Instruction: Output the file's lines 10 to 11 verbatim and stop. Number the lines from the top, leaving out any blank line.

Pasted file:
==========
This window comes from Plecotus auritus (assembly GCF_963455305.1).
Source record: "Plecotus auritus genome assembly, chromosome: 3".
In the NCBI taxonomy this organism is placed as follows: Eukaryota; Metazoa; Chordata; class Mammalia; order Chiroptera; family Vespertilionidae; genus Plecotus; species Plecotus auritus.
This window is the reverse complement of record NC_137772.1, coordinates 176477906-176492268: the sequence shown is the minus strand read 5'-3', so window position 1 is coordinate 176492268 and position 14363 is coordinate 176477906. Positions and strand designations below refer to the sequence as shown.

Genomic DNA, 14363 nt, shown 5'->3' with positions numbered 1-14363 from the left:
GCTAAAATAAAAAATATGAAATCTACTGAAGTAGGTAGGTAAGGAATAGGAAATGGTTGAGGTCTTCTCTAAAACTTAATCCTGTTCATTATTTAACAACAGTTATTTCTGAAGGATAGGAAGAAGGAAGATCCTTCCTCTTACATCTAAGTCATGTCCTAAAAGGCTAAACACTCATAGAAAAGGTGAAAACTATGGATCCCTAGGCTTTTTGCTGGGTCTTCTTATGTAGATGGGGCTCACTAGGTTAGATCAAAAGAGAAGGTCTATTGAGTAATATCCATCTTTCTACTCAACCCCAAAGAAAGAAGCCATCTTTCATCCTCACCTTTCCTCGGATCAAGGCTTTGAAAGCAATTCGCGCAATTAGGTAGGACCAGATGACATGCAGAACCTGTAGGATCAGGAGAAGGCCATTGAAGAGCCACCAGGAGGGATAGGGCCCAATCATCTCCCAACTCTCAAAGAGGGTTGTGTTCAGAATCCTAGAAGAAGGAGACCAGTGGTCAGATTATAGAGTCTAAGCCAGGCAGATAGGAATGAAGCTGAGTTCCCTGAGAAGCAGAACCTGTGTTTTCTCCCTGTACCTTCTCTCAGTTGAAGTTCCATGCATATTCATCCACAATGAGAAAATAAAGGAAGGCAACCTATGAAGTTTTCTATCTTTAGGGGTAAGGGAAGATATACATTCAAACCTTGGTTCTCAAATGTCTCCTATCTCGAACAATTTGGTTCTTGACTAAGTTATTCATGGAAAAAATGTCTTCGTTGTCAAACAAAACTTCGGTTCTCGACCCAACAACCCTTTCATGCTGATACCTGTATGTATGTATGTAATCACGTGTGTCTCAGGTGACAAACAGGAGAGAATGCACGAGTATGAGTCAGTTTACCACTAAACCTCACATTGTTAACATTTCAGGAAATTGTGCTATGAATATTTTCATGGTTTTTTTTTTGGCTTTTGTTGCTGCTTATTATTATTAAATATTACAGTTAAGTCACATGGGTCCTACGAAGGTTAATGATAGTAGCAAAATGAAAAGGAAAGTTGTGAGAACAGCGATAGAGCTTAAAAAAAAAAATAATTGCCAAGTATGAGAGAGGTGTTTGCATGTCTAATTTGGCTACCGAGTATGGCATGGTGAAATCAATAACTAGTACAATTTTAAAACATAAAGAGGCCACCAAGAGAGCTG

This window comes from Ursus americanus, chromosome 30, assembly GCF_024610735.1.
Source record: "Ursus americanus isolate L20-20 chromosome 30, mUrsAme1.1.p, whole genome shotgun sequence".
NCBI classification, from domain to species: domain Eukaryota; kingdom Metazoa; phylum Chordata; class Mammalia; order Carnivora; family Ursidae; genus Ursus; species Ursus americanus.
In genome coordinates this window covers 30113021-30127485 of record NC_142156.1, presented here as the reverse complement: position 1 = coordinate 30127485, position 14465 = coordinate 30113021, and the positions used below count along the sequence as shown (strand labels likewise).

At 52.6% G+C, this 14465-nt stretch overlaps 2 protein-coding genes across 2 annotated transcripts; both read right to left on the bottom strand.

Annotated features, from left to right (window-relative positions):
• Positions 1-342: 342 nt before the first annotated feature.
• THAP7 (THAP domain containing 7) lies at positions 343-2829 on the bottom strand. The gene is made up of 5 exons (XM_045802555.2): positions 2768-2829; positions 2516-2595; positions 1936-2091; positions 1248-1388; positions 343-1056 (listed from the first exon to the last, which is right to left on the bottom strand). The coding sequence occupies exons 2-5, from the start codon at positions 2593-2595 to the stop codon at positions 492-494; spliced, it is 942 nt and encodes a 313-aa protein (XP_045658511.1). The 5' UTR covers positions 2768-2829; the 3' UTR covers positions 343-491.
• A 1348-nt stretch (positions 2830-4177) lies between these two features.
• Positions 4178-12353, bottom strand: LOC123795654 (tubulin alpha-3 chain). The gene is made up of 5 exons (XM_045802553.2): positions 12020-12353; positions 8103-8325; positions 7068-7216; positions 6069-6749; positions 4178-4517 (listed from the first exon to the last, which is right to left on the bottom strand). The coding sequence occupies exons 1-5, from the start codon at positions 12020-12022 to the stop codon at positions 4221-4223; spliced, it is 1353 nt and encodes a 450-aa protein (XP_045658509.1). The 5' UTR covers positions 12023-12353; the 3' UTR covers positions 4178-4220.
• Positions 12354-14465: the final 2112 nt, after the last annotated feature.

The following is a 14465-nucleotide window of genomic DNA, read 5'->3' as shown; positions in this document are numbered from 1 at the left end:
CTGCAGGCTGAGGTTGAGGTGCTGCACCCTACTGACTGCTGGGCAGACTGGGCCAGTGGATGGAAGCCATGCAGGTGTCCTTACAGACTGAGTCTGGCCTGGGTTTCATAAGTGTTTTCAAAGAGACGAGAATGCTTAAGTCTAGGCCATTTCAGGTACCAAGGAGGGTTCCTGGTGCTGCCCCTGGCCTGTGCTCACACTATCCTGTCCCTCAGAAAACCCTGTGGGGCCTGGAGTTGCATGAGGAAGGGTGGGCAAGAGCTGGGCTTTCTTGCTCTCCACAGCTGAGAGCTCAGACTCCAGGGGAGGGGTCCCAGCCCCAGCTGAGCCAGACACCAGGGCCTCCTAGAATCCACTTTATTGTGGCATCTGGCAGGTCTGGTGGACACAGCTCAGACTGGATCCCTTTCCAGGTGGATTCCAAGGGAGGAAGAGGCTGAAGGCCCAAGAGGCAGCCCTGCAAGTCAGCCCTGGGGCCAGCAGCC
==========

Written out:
In genome coordinates this window covers 30113021-30127485 of record NC_142156.1, presented here as the reverse complement: position 1 = coordinate 30127485, position 14465 = coordinate 30113021, and the positions used below count along the sequence as shown (strand labels likewise).

At 52.6% G+C, this 14465-nt stretch overlaps 2 protein-coding genes across 2 annotated transcripts; both read right to left on the bottom strand.